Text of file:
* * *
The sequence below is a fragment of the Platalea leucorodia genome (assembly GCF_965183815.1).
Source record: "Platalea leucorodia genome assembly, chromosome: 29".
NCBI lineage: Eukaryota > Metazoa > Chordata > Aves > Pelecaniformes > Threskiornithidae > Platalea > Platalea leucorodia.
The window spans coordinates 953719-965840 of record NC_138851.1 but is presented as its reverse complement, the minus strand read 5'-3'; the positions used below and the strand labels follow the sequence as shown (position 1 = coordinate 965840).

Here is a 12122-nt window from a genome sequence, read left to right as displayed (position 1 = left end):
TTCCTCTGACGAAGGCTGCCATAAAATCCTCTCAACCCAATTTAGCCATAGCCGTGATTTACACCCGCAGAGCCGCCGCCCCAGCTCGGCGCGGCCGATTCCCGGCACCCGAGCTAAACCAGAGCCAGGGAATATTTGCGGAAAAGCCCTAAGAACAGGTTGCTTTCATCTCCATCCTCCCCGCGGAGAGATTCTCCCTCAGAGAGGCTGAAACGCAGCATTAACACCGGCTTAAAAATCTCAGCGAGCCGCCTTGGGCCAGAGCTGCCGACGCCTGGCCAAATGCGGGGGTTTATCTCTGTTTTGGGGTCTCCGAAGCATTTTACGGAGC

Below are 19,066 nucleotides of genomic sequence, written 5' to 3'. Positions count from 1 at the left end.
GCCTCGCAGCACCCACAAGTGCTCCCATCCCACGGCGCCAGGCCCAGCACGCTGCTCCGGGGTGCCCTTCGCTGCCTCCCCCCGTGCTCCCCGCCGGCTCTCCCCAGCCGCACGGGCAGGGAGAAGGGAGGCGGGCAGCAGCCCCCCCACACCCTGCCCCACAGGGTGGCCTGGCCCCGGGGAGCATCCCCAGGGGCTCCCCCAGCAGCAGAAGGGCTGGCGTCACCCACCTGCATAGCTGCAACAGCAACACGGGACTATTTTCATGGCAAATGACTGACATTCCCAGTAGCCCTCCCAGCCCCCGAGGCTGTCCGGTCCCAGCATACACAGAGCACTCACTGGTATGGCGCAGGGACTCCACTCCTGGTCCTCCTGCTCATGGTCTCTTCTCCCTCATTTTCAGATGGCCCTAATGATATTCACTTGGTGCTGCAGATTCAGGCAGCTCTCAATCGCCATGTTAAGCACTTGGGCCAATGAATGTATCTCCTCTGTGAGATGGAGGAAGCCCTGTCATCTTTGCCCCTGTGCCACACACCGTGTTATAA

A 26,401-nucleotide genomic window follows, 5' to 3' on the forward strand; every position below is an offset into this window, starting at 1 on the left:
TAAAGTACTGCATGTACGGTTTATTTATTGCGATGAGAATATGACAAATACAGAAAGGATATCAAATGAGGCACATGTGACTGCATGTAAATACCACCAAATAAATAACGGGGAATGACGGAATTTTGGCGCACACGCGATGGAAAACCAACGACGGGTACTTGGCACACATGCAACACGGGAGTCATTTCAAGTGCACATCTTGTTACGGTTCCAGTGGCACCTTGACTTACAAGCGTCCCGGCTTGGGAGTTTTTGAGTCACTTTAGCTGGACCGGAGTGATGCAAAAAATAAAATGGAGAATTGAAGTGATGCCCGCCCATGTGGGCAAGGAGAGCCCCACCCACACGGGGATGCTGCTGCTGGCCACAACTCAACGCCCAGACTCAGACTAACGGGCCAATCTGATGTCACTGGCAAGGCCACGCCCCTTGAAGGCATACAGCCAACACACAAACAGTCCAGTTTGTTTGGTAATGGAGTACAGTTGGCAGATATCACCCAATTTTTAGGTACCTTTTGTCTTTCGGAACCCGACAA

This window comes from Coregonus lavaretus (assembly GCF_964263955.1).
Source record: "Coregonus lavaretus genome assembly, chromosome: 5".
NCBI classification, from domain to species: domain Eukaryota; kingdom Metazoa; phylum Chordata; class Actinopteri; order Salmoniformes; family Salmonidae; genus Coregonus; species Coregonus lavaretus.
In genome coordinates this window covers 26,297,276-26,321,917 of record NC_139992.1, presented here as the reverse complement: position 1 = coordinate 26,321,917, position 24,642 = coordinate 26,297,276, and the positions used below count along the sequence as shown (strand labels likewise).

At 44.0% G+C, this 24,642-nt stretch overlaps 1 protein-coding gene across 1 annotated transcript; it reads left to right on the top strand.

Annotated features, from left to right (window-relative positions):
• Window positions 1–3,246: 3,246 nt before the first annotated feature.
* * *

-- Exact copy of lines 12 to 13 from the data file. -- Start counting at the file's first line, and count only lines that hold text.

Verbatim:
Source record: "Coregonus lavaretus genome assembly, chromosome: 5".
NCBI classification, from domain to species: domain Eukaryota; kingdom Metazoa; phylum Chordata; class Actinopteri; order Salmoniformes; family Salmonidae; genus Coregonus; species Coregonus lavaretus.